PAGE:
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England schools set for minimum week length in new rules

All schools in Eng­land will have to open for at least 32.5 hours a week, under government plans due to be publis­hed this week.

The length of the school day is cur­r­ent­ly deci­ded by the head­tea­cher with the gover­ning body in England.

The rule – which starts next Sep­tem­ber – will hit the 14% of schools thought to be open fewer than 32 hours a week.

Edu­ca­ti­on secreta­ry Nad­him Zaha­wi said he wan­ted “strong schools with gre­at tea­chers for every child”.

Some 70% of schools are alrea­dy open bet­ween 32 and 35 hours a week, with a fur­ther 9% open for longer.

The data comes from a July 2021 government sur­vey which asked schools how many hours a week pupils in years 3 or 9 had to be in school. About 6% of schools did not teach pupils in this age bracket.

The government said the chan­ge would ensu­re child­ren had a fair chan­ce to enga­ge with a ran­ge of sub­jects – as well as any catch-up sup­port – whe­re­ver they lived.

The 32.5 hour school week is equi­va­lent to 08:45 to 15.15, with the government arguing that a child with a school day shor­ter by 20 minu­tes a day would lose two weeks of schoo­ling over the cour­se of a year.

But edu­ca­ti­on uni­ons said the new requi­re­ment would make litt­le dif­fe­rence, as most schools alrea­dy met the threshold.

They sug­gested schools that did not could be in rural are­as which face grea­ter trans­port challenges.

Mr Zaha­wi is due to set out the government’s wider plans for schools in Eng­land this week in the White Paper, along­side a review of the sup­port avail­ab­le for pupils with spe­cial edu­ca­tio­nal needs and disa­bi­li­ties (SEND).

The plans inclu­de a tar­get for 90% of pupils lea­ving pri­ma­ry school to be at the expec­ted level for maths and Eng­lish by 2030.

In the latest avail­ab­le figu­res from just befo­re the pan­de­mic, 65% of pupils in year 6 reached that level.

Spea­king about the pro­po­sals on the BBC’s Sunday Morning pro­gram­me, Mr Zaha­wi said the White Paper would also put an empha­sis on “strong mul­ti-aca­de­my trusts”.

He said: “The evi­dence is clear that a fami­ly of schools that is real­ly tight­ly mana­ged, real­ly well sup­por­ted – espe­cial­ly through Covid – has deli­ve­r­ed bet­ter edu­ca­tio­nal out­co­mes for children.

So strong – and I under­line strong – mul­ti-aca­de­my trusts is the infra­st­ruc­tu­re we need to com­ple­te and deliver.”

Labour shadow edu­ca­ti­on secreta­ry Brid­get Phil­ip­son said after two years of “pan­de­mic cha­os” and six years sin­ce the government’s last schools stra­te­gy, the plans would lea­ve par­ents, tea­chers and pupils ques­tio­ning “whe­re the ambi­ti­on for children’s future is”.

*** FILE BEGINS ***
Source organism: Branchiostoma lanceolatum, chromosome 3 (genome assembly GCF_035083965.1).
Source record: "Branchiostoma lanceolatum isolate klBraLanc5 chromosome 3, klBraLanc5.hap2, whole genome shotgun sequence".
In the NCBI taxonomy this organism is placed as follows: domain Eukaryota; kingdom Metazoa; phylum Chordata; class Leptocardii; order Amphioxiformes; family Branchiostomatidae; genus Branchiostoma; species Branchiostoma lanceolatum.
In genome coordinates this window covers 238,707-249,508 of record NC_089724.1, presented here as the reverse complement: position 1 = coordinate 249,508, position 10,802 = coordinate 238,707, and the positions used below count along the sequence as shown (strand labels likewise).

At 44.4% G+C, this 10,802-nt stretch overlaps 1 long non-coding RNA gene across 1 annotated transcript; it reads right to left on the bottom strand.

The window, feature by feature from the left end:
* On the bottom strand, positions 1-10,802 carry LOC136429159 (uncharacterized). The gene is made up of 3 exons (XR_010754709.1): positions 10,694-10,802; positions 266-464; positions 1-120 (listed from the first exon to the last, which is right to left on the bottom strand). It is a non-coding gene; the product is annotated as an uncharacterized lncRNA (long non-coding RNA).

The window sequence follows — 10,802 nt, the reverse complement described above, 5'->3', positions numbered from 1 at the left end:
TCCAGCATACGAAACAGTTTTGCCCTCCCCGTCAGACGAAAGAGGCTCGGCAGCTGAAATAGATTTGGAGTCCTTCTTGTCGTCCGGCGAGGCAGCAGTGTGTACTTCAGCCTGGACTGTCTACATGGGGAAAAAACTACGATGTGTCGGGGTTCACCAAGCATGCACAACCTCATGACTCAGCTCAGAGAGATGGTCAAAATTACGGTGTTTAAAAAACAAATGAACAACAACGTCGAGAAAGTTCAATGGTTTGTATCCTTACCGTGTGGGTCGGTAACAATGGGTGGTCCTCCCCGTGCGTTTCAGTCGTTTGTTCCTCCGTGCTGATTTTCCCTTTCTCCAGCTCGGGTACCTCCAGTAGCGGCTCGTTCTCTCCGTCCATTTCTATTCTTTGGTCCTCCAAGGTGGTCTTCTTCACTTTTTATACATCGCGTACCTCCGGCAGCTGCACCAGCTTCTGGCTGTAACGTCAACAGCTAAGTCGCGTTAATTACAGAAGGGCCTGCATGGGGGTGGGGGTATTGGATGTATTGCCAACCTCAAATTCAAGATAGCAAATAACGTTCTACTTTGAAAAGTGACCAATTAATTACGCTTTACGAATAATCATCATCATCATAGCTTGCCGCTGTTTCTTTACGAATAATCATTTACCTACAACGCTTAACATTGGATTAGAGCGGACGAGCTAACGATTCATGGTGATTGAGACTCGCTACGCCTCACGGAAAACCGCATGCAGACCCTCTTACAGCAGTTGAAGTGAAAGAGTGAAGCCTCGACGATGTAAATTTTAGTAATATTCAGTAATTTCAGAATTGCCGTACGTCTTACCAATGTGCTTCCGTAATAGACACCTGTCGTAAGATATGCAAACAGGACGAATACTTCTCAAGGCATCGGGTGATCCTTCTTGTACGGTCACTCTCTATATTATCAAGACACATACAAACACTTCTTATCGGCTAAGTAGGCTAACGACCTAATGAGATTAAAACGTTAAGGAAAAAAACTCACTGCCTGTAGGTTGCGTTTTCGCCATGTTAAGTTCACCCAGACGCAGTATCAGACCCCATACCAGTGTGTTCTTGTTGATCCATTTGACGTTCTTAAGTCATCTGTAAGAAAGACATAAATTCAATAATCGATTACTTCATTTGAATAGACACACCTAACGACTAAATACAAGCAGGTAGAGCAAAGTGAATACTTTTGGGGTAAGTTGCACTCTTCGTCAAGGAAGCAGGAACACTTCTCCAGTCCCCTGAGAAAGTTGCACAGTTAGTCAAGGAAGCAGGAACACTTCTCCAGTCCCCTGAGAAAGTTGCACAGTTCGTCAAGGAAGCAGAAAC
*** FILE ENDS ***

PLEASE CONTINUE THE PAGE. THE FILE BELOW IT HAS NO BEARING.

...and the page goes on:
The Natio­nal Edu­ca­ti­on Union’s Kevin Court­ney said schools and pupils had been left “bat­te­red and brui­sed” by the pan­de­mic and a more sophisti­ca­ted approach was needed.

Paul Whiteman, of the head­tea­chers uni­on, the NAHT, said: “Sim­ply adding five or 10 minu­tes to a day is unli­kely to bring much, if any, benefit.”

Asked on Sunday Morning if he could gua­ran­tee that schools would never clo­se again in the way they did during lock­down, Mr Zaha­wi said; “I will do ever­ything in my power to make sure they don’t.”

He also said he would be open to inclu­ding the impact of lock­down on child­ren in the terms of refe­rence for the forth­co­m­ing government Covid inqui­ry – the draft terms of refe­rence cur­r­ent­ly do not men­ti­on schools or children.

He said: “I would be open. I think it’s important to learn the les­sons… the impact on edu­ca­ti­on and on health and well­being has been sub­stan­ti­al, which is why I think it was a mista­ke to clo­se schools – and we have to learn from tho­se mistakes”.

At one secon­da­ry school in Car­mar­t­henshire they know the strain of the pan­de­mic only too well.

The head­tea­cher at Ysgol Maes y Gwen­draeth has refer­red more staff for well­being sup­port in 12 mon­ths than in his first seven years in the post.

It is an illus­tra­ti­on of the pres­su­re on staff them­sel­ves while also sup­por­ting pupils through the pandemic.

In respon­se, the Welsh government is treb­ling fun­ding to sup­port tea­chers’ well­being and men­tal health to 1.25m.

At the secon­da­ry school in Cef­neit­hin, near Lla­nel­li, they have also seen an incre­a­se in pro­blems rela­ted to pupils’ wellbeing.

Head­tea­cher Wyn Evans said the dis­rup­ti­on of the past two years had affec­ted dif­fe­rent year groups in dif­fe­rent ways.

Youn­ger pupils have not been able to deve­lop friendship groups pro­per­ly, and so the­re are more argu­ments in the play­ground and online, while older pupils have mis­sed out on vital exam readiness.

Covid has cer­tain­ly crea­ted an incre­a­se in the pro­blems,” he said.

Some of the pro­blems have just been more of the same, for examp­le the fal­ling out bet­ween youn­ger pupils – there’s more of that type of incident.”

Very dark places’

But the­re are more serious issu­es too.

At the dar­kest end, pupils are in very dark pla­ces whe­re they poten­ti­al­ly are at risk or school cer­tain­ly feel they are at risk of self-harm and taking their own lives,” he said.

Staff are hea­ring things from pupils that they poten­ti­al­ly would­n’t have heard from the pupils in the past and are fin­ding qui­te distressing.”

As well as more refer­rals to occup­a­tio­nal health ser­vices, the school has allo­ca­ted a mem­ber of the pas­to­ral team to hold appoint­ments with staff as well as pupils.

The Welsh government said sup­port for staff men­tal health and well­being is incre­a­sing from 350,000 to 1.25 mil­li­on in 2022/23.

Over­all, it says, well­being fun­ding for pupils and staff has dou­bled sin­ce the start of the pan­de­mic to more than 12m.